A Cloud Speed Sensor for PV Generators and Utility Operators
Detailed here is a sensor array intended for large (10s or 100s of MW) PV or solar thermal power plants to aid in the balance of supply and demand on an utility electric grid.
Balancing supply and demand on the grid occurs as follows:
- Unit commitment is conducted a day ahead based on 12-36 hour load and solar forecast. This allows slow plants to startup in time.
- Load following or intra-hour dispatch occurs to make up for deviations in the day-ahead unit commitment. In this way operators correct for the majority of day-ahead forecast errors.
- For shorter time scale deviations, automated governor control (AGC) is used to speed up or slow down turbines in thermal generators responding to frequency deviations on the grid.
Reserves are the more critical application of the cloud speed sensor. Reserves are backup power that is ordered and paid to be in standby mode just in case large forecast errors or ramps occur what would trigger (2) and (3) above. Reserves are both measured by how much energy they can provide (capacity), but also how fast they can ramp up or down to that energy level (ramp capability). The cloud speed sensor given here would provide information on the necessary ramp capability. The reserve requirements are updated on about an hourly basis so a system operator could take action within that time.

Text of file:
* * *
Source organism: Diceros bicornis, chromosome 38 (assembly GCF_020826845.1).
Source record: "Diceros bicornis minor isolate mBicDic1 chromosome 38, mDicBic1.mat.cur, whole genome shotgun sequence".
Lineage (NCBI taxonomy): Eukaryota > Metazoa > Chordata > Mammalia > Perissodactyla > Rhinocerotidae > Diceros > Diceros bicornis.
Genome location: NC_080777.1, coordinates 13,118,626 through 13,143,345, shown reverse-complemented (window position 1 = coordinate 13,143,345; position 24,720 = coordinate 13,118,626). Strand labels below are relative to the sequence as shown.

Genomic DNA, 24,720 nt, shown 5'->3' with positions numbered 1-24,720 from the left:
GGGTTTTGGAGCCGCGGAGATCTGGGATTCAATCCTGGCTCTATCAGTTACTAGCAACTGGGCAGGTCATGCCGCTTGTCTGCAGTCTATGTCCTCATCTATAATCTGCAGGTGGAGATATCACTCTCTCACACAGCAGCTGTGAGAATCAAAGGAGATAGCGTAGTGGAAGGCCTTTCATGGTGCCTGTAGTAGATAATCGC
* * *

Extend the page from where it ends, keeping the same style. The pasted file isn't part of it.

Currently this is a human based decision, but operators are already overwhelmed with information, so the true value of the cloud speed sensor will likely be realized when these decisions become more automated.
It is important to distinguish that the objective is not to detect individual clouds or respond to them, but rather to get a general idea about given current meteorological conditions (partly cloudy, cloud thickness) and cloud speed, what maximum ramp rates of the solar power plants can be expected.
This technology could be implemented as an "add-on" to the already required meteorological monitoring mandated by system operators.
Tech ID: 22663 / UC Case 2012-120-0